The following post is an article of mine originally published in the most recent issue (Volume 19.1) of the Canadian Journal of Volunteer Resources Management. The focus of this issue is training and education. The Journal is available to members of the Canadian Administrators of Volunteer Resources, our national association of administrators/managers of volunteer resources. For those involved in the administration of volunteer resources in British Columbia, CAVR membership currently comes free with an annual membership to our provincial AVRBC (Administrators of Volunteer Resources British Columbia) association.
Ask Before You Speak: Questions to Consider for a Successful Training Experience
Some of us thrive on speaking in front of groups while others dread it. Yet training is often an essential part of the job for a manager of volunteers. Here are some questions to consider as you plan your next training event, working towards a successful outcome for both you and your participants.
1. What will my training event look like?
Develop a lesson plan well in advance. A simple table format with three columns and multiple rows will work well. The first column indicates the start time of each of the teaching elements within your plan and the second and third columns capture the content and handouts, audio visual or other materials you will need.
Consider carefully how long each element in your lesson plan will take. It is often most difficult to get the pace right and have the proper amount of content for the time available.
2. How will I make my content appeal to everyone in the room?
There are three types of learners – visual, auditory and kinesthetic – and they learn best by seeing, hearing and doing, respectively. Visual learners relate well to images, videos or demonstrations while auditory learners may like listening to guest speakers or participating in group discussions. Finally, kinesthetic learners may appreciate hands-on activities, role-plays and ice-breakers or other activities which get them up and moving around.
In addition, remember that some people process information more quickly than others. Consider distributing pre-reading or hand outs to give participants more time to digest your content.
3. What stories will I tell?
Think of how you can incorporate stories related to your content into your training session to really deepen participants’ learning.
4. What can I do to enjoy the teaching experience?
First, visualize in advance that your teaching event will go well. When the day comes, just try to relax and be authentic. Participants feel uncomfortable when they can tell that the speaker feels uncomfortable, so just imagine them wishing you well. If the topic warrants, use your natural humour and laughter to engage participants. If you make a mistake, just carry on. Never admit that you are not as good a trainer as you would like to be – chances are the participants will have no inkling of this unless you tell them.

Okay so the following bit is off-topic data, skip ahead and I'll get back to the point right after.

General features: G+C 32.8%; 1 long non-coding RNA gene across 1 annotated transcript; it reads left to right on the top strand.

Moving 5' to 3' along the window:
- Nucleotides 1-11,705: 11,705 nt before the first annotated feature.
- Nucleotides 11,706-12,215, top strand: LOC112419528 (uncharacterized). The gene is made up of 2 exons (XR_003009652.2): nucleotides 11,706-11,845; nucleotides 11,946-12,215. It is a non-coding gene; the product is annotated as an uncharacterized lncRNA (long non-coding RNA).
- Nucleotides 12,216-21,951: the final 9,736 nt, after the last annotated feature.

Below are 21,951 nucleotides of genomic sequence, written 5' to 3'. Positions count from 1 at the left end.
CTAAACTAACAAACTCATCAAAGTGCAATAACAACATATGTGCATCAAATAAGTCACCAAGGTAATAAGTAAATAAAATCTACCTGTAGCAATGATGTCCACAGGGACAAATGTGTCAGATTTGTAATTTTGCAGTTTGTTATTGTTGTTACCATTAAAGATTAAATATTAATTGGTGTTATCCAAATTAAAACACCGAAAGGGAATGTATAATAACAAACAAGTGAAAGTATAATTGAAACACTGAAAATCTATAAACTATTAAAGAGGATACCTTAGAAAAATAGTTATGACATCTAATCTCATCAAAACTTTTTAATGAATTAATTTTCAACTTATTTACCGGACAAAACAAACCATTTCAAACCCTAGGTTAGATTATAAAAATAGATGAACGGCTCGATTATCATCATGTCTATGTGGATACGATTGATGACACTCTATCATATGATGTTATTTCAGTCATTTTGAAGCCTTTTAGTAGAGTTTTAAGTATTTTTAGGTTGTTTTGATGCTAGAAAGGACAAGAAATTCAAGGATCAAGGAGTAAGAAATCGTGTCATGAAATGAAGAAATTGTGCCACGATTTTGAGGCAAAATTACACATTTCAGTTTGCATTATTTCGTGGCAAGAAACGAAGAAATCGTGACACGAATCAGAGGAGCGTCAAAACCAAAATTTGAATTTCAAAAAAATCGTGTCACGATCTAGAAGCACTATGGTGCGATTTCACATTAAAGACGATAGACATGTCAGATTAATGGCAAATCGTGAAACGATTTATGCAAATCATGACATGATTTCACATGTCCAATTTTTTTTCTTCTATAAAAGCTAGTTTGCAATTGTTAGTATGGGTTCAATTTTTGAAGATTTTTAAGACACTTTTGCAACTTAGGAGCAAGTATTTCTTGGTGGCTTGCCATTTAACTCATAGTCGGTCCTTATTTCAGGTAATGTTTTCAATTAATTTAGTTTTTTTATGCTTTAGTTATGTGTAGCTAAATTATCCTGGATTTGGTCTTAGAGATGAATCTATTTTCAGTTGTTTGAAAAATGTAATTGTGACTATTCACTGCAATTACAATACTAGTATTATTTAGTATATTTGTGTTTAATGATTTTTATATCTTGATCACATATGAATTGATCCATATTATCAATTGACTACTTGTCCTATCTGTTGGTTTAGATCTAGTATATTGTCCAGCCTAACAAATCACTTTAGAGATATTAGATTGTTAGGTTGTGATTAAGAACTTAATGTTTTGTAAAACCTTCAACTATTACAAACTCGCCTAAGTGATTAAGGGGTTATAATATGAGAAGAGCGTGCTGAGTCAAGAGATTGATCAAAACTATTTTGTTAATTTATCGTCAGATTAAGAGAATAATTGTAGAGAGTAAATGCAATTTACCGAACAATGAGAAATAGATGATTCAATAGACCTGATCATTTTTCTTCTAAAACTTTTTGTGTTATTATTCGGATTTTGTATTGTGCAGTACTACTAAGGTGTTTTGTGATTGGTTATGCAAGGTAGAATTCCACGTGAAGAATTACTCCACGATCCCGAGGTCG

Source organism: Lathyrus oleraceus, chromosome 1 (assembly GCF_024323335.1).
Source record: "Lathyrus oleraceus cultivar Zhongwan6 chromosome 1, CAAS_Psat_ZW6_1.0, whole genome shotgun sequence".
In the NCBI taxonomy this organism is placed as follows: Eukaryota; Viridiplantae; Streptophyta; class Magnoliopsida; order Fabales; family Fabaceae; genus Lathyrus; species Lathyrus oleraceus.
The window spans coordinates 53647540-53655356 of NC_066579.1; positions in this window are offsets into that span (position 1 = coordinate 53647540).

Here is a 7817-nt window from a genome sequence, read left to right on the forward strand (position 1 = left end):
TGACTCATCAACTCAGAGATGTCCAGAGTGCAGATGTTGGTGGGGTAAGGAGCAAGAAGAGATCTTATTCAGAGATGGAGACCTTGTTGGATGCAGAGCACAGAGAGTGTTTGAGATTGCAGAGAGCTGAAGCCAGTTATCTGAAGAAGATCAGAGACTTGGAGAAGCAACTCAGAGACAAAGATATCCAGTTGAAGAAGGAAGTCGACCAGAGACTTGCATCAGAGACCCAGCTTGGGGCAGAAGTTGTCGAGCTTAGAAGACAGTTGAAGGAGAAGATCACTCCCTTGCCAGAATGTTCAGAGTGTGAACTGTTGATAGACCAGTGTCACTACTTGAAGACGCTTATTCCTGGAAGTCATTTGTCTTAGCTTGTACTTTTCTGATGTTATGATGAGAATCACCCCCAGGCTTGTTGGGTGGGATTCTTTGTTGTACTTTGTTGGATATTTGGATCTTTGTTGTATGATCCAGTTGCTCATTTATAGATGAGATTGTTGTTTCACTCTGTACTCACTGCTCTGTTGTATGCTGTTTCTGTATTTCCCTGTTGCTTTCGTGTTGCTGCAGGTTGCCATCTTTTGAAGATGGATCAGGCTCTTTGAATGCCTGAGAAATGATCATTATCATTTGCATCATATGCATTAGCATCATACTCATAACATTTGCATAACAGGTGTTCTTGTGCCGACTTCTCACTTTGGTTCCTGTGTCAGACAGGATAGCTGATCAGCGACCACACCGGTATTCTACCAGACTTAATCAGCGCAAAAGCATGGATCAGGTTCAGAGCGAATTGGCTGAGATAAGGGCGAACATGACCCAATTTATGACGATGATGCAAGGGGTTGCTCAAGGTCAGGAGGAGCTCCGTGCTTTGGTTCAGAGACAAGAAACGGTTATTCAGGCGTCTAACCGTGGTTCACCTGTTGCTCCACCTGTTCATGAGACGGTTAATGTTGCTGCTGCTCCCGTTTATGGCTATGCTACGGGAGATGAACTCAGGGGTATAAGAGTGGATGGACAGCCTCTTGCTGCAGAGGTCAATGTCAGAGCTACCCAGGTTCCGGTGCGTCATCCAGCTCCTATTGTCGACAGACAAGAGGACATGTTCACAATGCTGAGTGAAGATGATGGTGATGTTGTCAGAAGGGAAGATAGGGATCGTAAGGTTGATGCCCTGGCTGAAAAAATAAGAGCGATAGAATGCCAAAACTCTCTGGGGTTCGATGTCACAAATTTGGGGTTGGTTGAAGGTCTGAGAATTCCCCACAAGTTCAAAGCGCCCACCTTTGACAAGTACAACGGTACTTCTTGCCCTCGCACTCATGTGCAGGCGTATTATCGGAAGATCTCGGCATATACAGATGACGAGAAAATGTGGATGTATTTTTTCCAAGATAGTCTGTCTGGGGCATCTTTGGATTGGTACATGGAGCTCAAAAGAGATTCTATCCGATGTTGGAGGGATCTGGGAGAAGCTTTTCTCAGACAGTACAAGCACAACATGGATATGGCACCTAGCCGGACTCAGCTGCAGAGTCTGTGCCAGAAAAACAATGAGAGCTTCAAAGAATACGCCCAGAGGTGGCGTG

Wear something professional that you feel good in. Try out different styles and you will begin to develop a preference for what “teaching clothes” work for you.
5. What will I do to ensure participation?
Build time for participation into your lesson plan. Ask open-ended questions and include activities that encourage people to contribute to the content in various ways. Pay attention to how much you talk. Allow others time to ask questions or interject their own experience. Remember that – especially with adults – you are likely not the only person in the room with experience in the content.
Guest speakers also may help liven up your classroom and allow your participants to tap into someone else’s experience with your subject matter.
6. How will I stick to my plan?
Sometimes things do not go exactly as planned. Participants may jump ahead or venture outside the scope of your content in their questions or discussion; this is where your experience and good judgment can help. Decide in the moment what questions to address and what to put off. Keep an eye on your lesson plan timings. Incorporate a “parking lot” to capture topics to address later or talk to participants informally at the end of the session if necessary.
7. What will my evaluation process look like?
Evaluate the training event right after the session using personal reflection as well as informal and formal feedback from participants. Consider what you could change for next time, then go back and revise your lesson plan as necessary.
Keep asking these questions of yourself and you are sure to grow your success as a trainer. Whether you deliver short information sessions to your own volunteers or large workshops at professional conferences, it pays to have a plan.